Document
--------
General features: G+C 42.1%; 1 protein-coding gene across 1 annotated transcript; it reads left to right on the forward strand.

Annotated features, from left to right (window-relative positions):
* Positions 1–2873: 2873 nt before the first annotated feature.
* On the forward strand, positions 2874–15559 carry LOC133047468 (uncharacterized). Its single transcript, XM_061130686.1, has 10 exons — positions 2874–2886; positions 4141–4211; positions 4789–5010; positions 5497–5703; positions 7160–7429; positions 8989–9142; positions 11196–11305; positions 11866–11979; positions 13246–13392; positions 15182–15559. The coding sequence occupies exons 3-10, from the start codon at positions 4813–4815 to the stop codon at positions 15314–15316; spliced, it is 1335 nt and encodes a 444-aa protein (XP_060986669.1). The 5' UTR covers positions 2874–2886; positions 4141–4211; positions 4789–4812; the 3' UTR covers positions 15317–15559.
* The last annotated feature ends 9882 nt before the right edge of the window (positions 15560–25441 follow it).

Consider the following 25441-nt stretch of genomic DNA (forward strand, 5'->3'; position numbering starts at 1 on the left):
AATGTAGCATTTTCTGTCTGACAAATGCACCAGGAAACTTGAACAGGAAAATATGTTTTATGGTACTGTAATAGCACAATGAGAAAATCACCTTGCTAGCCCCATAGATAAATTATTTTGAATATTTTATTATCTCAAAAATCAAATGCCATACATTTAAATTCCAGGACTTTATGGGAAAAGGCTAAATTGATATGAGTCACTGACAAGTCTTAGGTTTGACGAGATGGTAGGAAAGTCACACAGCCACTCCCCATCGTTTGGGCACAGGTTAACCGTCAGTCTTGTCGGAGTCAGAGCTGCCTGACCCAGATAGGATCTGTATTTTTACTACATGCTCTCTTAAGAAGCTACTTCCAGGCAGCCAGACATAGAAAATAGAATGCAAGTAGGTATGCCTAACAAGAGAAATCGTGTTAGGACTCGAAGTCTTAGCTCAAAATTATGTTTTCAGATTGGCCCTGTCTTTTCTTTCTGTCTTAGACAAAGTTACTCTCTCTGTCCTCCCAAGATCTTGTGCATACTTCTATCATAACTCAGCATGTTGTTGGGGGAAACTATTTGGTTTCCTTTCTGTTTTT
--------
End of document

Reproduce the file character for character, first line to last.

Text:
General features: G+C 42.1%; 1 protein-coding gene across 1 annotated transcript; it reads left to right on the forward strand.

Annotated features, from left to right (window-relative positions):
* Positions 1–2873: 2873 nt before the first annotated feature.
* On the forward strand, positions 2874–15559 carry LOC133047468 (uncharacterized). Its single transcript, XM_061130686.1, has 10 exons — positions 2874–2886; positions 4141–4211; positions 4789–5010; positions 5497–5703; positions 7160–7429; positions 8989–9142; positions 11196–11305; positions 11866–11979; positions 13246–13392; positions 15182–15559. The coding sequence occupies exons 3-10, from the start codon at positions 4813–4815 to the stop codon at positions 15314–15316; spliced, it is 1335 nt and encodes a 444-aa protein (XP_060986669.1). The 5' UTR covers positions 2874–2886; positions 4141–4211; positions 4789–4812; the 3' UTR covers positions 15317–15559.
* The last annotated feature ends 9882 nt before the right edge of the window (positions 15560–25441 follow it).

Consider the following 25441-nt stretch of genomic DNA (forward strand, 5'->3'; position numbering starts at 1 on the left):
AATGTAGCATTTTCTGTCTGACAAATGCACCAGGAAACTTGAACAGGAAAATATGTTTTATGGTACTGTAATAGCACAATGAGAAAATCACCTTGCTAGCCCCATAGATAAATTATTTTGAATATTTTATTATCTCAAAAATCAAATGCCATACATTTAAATTCCAGGACTTTATGGGAAAAGGCTAAATTGATATGAGTCACTGACAAGTCTTAGGTTTGACGAGATGGTAGGAAAGTCACACAGCCACTCCCCATCGTTTGGGCACAGGTTAACCGTCAGTCTTGTCGGAGTCAGAGCTGCCTGACCCAGATAGGATCTGTATTTTTACTACATGCTCTCTTAAGAAGCTACTTCCAGGCAGCCAGACATAGAAAATAGAATGCAAGTAGGTATGCCTAACAAGAGAAATCGTGTTAGGACTCGAAGTCTTAGCTCAAAATTATGTTTTCAGATTGGCCCTGTCTTTTCTTTCTGTCTTAGACAAAGTTACTCTCTCTGTCCTCCCAAGATCTTGTGCATACTTCTATCATAACTCAGCATGTTGTTGGGGGAAACTATTTGGTTTCCTTTCTGTTTTT